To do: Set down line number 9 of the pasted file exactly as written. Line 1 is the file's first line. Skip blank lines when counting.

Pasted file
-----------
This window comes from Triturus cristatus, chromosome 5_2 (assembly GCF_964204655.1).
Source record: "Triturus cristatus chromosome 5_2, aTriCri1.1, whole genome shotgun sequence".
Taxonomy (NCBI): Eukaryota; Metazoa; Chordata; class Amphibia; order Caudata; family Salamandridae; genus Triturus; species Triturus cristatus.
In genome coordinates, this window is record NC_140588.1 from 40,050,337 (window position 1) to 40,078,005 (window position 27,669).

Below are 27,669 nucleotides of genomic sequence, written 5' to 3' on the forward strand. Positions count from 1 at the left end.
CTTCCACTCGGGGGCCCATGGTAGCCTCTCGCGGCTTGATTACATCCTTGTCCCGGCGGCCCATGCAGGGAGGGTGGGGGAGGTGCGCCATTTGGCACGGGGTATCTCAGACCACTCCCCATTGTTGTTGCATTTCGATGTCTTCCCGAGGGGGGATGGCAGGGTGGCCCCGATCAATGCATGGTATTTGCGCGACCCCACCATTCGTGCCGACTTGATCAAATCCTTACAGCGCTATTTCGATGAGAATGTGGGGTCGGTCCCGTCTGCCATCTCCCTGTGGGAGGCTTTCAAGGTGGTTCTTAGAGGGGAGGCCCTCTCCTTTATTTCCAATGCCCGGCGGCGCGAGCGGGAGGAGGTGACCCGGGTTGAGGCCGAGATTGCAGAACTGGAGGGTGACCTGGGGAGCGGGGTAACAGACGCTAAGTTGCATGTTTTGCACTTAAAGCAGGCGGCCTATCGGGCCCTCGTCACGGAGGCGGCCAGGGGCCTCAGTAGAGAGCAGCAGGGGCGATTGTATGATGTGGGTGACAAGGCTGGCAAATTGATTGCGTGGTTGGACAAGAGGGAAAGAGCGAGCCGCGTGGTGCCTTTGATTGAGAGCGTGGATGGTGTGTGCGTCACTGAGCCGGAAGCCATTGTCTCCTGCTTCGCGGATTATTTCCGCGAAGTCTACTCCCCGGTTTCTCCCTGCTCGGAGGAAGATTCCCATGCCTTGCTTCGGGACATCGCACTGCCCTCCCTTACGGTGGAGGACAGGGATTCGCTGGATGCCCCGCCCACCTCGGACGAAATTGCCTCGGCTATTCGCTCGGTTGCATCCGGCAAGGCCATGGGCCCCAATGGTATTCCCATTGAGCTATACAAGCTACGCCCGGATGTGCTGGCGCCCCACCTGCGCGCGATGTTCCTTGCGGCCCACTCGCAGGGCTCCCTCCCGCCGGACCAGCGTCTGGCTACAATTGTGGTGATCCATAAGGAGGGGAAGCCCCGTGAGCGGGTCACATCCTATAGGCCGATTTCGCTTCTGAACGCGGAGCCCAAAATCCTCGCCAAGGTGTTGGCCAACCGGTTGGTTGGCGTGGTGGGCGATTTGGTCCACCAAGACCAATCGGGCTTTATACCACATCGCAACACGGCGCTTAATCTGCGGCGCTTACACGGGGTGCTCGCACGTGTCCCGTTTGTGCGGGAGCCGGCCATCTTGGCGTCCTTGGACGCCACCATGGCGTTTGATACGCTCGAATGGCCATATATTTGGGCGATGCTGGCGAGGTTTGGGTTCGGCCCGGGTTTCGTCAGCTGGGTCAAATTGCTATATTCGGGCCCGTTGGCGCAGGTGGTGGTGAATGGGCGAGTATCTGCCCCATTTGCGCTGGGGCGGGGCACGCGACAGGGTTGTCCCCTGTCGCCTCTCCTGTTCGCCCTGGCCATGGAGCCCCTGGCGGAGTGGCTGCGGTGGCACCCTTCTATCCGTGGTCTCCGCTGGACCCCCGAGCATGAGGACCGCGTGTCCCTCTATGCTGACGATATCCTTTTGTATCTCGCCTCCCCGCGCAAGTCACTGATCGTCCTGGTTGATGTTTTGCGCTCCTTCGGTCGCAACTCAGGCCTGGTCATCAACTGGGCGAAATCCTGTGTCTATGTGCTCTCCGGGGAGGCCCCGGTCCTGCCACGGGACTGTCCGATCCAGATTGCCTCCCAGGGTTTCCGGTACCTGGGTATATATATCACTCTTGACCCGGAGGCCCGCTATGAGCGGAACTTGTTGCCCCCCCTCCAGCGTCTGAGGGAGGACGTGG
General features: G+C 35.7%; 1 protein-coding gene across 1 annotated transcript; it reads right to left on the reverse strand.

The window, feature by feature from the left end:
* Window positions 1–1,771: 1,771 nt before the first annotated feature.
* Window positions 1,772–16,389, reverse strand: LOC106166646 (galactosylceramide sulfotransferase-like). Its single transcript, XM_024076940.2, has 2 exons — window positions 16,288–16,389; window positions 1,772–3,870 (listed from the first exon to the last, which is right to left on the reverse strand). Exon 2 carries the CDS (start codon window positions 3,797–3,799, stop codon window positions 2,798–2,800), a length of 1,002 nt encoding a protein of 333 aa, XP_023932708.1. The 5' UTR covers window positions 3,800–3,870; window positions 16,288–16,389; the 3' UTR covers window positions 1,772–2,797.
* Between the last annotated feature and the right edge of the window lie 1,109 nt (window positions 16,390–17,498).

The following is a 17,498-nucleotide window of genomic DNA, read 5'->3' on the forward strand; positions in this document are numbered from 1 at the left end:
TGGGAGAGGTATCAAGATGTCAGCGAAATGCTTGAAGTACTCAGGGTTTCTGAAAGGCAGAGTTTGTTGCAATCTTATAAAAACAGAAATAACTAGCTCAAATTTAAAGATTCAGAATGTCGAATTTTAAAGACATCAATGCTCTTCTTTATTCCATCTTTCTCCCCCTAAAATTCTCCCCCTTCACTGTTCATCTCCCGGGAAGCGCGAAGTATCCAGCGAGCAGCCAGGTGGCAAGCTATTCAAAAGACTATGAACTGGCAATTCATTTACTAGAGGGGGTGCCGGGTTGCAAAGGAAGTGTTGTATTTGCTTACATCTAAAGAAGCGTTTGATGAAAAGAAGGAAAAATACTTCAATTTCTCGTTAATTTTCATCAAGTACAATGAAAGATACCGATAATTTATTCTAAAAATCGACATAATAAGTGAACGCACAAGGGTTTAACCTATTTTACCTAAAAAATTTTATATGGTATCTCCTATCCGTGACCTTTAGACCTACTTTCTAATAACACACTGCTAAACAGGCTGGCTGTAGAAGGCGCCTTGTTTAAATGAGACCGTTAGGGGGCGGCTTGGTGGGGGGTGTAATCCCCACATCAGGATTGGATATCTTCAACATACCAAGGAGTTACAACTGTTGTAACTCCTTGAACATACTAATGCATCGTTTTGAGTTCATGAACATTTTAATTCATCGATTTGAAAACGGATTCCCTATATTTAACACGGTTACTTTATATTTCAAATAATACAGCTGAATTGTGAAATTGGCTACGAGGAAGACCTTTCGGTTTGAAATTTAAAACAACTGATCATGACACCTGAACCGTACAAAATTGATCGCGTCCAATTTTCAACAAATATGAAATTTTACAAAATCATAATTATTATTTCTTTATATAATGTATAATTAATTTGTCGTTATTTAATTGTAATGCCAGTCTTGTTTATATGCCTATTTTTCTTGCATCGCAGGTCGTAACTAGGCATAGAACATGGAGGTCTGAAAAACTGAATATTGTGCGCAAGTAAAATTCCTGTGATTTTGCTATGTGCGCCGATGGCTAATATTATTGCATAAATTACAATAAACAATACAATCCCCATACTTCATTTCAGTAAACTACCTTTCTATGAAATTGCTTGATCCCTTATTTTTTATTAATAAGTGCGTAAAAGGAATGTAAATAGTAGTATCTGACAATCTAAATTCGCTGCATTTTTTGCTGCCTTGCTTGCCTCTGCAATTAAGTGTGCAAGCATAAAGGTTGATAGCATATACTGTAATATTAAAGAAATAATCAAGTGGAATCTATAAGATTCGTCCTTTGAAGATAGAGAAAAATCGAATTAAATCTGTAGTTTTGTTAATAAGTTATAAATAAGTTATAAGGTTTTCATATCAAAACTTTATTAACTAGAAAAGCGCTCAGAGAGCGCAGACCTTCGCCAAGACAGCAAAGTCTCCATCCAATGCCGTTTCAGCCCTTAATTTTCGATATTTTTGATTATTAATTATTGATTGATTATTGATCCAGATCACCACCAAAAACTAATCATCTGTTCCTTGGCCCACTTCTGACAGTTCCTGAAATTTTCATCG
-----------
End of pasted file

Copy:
* Window positions 1–1,771: 1,771 nt before the first annotated feature.